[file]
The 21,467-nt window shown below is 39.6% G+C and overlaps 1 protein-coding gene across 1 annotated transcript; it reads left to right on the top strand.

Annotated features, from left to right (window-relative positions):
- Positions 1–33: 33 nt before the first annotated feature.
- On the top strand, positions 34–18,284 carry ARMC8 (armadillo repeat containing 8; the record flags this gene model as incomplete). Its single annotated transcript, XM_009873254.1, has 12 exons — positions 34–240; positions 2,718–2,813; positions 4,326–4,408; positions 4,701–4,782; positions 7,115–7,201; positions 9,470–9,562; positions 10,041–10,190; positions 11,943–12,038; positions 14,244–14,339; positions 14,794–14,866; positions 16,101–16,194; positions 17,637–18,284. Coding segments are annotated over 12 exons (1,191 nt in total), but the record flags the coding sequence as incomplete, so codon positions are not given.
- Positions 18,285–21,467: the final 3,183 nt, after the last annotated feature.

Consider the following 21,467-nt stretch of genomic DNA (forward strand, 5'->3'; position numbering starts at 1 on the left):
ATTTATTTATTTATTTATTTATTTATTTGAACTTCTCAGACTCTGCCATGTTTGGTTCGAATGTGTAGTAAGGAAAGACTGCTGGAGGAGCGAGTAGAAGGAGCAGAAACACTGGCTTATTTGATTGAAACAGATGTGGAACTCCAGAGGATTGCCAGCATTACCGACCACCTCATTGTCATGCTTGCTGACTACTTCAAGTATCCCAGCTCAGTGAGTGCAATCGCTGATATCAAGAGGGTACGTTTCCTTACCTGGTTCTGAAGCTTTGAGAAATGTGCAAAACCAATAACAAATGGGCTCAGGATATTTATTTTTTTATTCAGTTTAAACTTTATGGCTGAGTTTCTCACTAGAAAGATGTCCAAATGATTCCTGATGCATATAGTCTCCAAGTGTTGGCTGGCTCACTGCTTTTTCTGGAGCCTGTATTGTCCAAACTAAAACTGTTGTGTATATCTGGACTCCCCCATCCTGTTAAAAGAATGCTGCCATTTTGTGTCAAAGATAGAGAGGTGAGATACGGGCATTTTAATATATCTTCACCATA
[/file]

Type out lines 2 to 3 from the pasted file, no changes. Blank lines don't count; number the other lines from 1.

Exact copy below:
Annotated features, from left to right (window-relative positions):
- Positions 1–33: 33 nt before the first annotated feature.